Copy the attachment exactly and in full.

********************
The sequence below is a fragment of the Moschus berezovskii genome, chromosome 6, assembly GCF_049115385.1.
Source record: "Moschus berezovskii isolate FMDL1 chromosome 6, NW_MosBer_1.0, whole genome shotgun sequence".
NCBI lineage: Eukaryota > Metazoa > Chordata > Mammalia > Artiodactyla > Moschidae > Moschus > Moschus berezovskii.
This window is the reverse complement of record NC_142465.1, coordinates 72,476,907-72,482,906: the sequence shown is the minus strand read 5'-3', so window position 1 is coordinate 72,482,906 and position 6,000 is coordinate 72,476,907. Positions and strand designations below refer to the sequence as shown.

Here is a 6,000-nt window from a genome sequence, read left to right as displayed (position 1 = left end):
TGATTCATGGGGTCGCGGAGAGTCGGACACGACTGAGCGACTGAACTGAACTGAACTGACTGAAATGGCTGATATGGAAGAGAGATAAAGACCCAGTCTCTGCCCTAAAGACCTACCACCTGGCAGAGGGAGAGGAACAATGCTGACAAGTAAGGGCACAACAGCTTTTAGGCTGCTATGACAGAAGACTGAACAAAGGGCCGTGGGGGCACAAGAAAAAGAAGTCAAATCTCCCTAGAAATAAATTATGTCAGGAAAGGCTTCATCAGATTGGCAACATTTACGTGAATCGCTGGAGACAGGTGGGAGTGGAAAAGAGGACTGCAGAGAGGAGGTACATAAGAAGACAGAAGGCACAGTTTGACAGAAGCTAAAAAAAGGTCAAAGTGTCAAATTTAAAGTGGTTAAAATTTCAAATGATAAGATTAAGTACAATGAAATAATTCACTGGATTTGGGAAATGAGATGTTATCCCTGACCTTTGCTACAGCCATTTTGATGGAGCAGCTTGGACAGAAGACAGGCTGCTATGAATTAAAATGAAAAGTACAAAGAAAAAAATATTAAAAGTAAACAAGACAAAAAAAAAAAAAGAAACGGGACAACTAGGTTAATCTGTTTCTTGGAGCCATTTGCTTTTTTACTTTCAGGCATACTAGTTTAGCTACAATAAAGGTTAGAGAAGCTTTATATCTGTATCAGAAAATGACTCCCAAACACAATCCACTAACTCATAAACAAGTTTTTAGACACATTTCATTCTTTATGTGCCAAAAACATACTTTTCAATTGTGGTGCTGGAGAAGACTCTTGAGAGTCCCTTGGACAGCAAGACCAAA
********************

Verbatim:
The sequence below is a fragment of the Moschus berezovskii genome, chromosome 6, assembly GCF_049115385.1.
Source record: "Moschus berezovskii isolate FMDL1 chromosome 6, NW_MosBer_1.0, whole genome shotgun sequence".
NCBI lineage: Eukaryota > Metazoa > Chordata > Mammalia > Artiodactyla > Moschidae > Moschus > Moschus berezovskii.
This window is the reverse complement of record NC_142465.1, coordinates 72,476,907-72,482,906: the sequence shown is the minus strand read 5'-3', so window position 1 is coordinate 72,482,906 and position 6,000 is coordinate 72,476,907. Positions and strand designations below refer to the sequence as shown.

Here is a 6,000-nt window from a genome sequence, read left to right as displayed (position 1 = left end):
TGATTCATGGGGTCGCGGAGAGTCGGACACGACTGAGCGACTGAACTGAACTGAACTGACTGAAATGGCTGATATGGAAGAGAGATAAAGACCCAGTCTCTGCCCTAAAGACCTACCACCTGGCAGAGGGAGAGGAACAATGCTGACAAGTAAGGGCACAACAGCTTTTAGGCTGCTATGACAGAAGACTGAACAAAGGGCCGTGGGGGCACAAGAAAAAGAAGTCAAATCTCCCTAGAAATAAATTATGTCAGGAAAGGCTTCATCAGATTGGCAACATTTACGTGAATCGCTGGAGACAGGTGGGAGTGGAAAAGAGGACTGCAGAGAGGAGGTACATAAGAAGACAGAAGGCACAGTTTGACAGAAGCTAAAAAAAGGTCAAAGTGTCAAATTTAAAGTGGTTAAAATTTCAAATGATAAGATTAAGTACAATGAAATAATTCACTGGATTTGGGAAATGAGATGTTATCCCTGACCTTTGCTACAGCCATTTTGATGGAGCAGCTTGGACAGAAGACAGGCTGCTATGAATTAAAATGAAAAGTACAAAGAAAAAAATATTAAAAGTAAACAAGACAAAAAAAAAAAAAGAAACGGGACAACTAGGTTAATCTGTTTCTTGGAGCCATTTGCTTTTTTACTTTCAGGCATACTAGTTTAGCTACAATAAAGGTTAGAGAAGCTTTATATCTGTATCAGAAAATGACTCCCAAACACAATCCACTAACTCATAAACAAGTTTTTAGACACATTTCATTCTTTATGTGCCAAAAACATACTTTTCAATTGTGGTGCTGGAGAAGACTCTTGAGAGTCCCTTGGACAGCAAGACCAAA